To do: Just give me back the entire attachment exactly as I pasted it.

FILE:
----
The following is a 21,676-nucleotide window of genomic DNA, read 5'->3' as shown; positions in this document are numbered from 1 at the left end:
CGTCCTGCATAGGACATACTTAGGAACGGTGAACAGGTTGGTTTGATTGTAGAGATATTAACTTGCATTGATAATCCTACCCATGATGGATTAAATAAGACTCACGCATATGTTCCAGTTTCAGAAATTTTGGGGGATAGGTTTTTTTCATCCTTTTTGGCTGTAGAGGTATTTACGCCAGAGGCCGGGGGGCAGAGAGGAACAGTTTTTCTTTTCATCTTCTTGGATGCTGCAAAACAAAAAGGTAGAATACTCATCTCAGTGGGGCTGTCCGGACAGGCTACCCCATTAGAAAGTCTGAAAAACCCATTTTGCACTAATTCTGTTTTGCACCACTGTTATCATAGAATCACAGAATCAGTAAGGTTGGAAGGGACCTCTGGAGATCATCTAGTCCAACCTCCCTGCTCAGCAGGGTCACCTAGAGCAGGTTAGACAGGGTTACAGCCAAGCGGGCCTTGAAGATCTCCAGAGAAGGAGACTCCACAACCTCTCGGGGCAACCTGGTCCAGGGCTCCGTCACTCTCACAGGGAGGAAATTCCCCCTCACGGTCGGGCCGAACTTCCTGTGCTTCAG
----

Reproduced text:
The following is a 21,676-nucleotide window of genomic DNA, read 5'->3' as shown; positions in this document are numbered from 1 at the left end:
CGTCCTGCATAGGACATACTTAGGAACGGTGAACAGGTTGGTTTGATTGTAGAGATATTAACTTGCATTGATAATCCTACCCATGATGGATTAAATAAGACTCACGCATATGTTCCAGTTTCAGAAATTTTGGGGGATAGGTTTTTTTCATCCTTTTTGGCTGTAGAGGTATTTACGCCAGAGGCCGGGGGGCAGAGAGGAACAGTTTTTCTTTTCATCTTCTTGGATGCTGCAAAACAAAAAGGTAGAATACTCATCTCAGTGGGGCTGTCCGGACAGGCTACCCCATTAGAAAGTCTGAAAAACCCATTTTGCACTAATTCTGTTTTGCACCACTGTTATCATAGAATCACAGAATCAGTAAGGTTGGAAGGGACCTCTGGAGATCATCTAGTCCAACCTCCCTGCTCAGCAGGGTCACCTAGAGCAGGTTAGACAGGGTTACAGCCAAGCGGGCCTTGAAGATCTCCAGAGAAGGAGACTCCACAACCTCTCGGGGCAACCTGGTCCAGGGCTCCGTCACTCTCACAGGGAGGAAATTCCCCCTCACGGTCGGGCCGAACTTCCTGTGCTTCAG